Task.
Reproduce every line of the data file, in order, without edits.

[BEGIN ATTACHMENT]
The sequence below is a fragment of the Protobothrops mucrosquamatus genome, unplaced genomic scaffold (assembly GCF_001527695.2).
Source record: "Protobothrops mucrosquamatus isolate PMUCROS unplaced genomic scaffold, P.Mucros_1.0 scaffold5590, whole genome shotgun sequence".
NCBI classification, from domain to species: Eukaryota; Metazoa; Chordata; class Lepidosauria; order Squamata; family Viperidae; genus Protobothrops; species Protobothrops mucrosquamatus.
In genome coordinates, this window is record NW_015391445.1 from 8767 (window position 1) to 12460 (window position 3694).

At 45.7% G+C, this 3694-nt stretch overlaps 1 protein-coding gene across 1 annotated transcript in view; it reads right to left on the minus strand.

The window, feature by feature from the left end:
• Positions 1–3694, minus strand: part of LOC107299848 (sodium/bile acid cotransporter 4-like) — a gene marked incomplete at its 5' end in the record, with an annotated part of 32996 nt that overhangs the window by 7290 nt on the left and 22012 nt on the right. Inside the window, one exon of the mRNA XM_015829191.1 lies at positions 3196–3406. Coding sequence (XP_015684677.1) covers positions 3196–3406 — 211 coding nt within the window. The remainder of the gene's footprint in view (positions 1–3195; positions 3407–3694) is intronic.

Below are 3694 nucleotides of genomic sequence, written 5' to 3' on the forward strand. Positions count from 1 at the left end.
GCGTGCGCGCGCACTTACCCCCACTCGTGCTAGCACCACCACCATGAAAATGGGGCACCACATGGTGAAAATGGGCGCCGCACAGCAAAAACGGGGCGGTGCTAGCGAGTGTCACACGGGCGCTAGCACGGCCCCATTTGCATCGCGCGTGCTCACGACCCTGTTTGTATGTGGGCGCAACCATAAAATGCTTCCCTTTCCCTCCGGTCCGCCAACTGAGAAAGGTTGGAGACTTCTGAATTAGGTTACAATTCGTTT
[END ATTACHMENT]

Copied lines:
The sequence below is a fragment of the Protobothrops mucrosquamatus genome, unplaced genomic scaffold (assembly GCF_001527695.2).
Source record: "Protobothrops mucrosquamatus isolate PMUCROS unplaced genomic scaffold, P.Mucros_1.0 scaffold5590, whole genome shotgun sequence".
NCBI classification, from domain to species: Eukaryota; Metazoa; Chordata; class Lepidosauria; order Squamata; family Viperidae; genus Protobothrops; species Protobothrops mucrosquamatus.
In genome coordinates, this window is record NW_015391445.1 from 8767 (window position 1) to 12460 (window position 3694).

At 45.7% G+C, this 3694-nt stretch overlaps 1 protein-coding gene across 1 annotated transcript in view; it reads right to left on the minus strand.

The window, feature by feature from the left end:
• Positions 1–3694, minus strand: part of LOC107299848 (sodium/bile acid cotransporter 4-like) — a gene marked incomplete at its 5' end in the record, with an annotated part of 32996 nt that overhangs the window by 7290 nt on the left and 22012 nt on the right. Inside the window, one exon of the mRNA XM_015829191.1 lies at positions 3196–3406. Coding sequence (XP_015684677.1) covers positions 3196–3406 — 211 coding nt within the window. The remainder of the gene's footprint in view (positions 1–3195; positions 3407–3694) is intronic.

Below are 3694 nucleotides of genomic sequence, written 5' to 3' on the forward strand. Positions count from 1 at the left end.
GCGTGCGCGCGCACTTACCCCCACTCGTGCTAGCACCACCACCATGAAAATGGGGCACCACATGGTGAAAATGGGCGCCGCACAGCAAAAACGGGGCGGTGCTAGCGAGTGTCACACGGGCGCTAGCACGGCCCCATTTGCATCGCGCGTGCTCACGACCCTGTTTGTATGTGGGCGCAACCATAAAATGCTTCCCTTTCCCTCCGGTCCGCCAACTGAGAAAGGTTGGAGACTTCTGAATTAGGTTACAATTCGTTT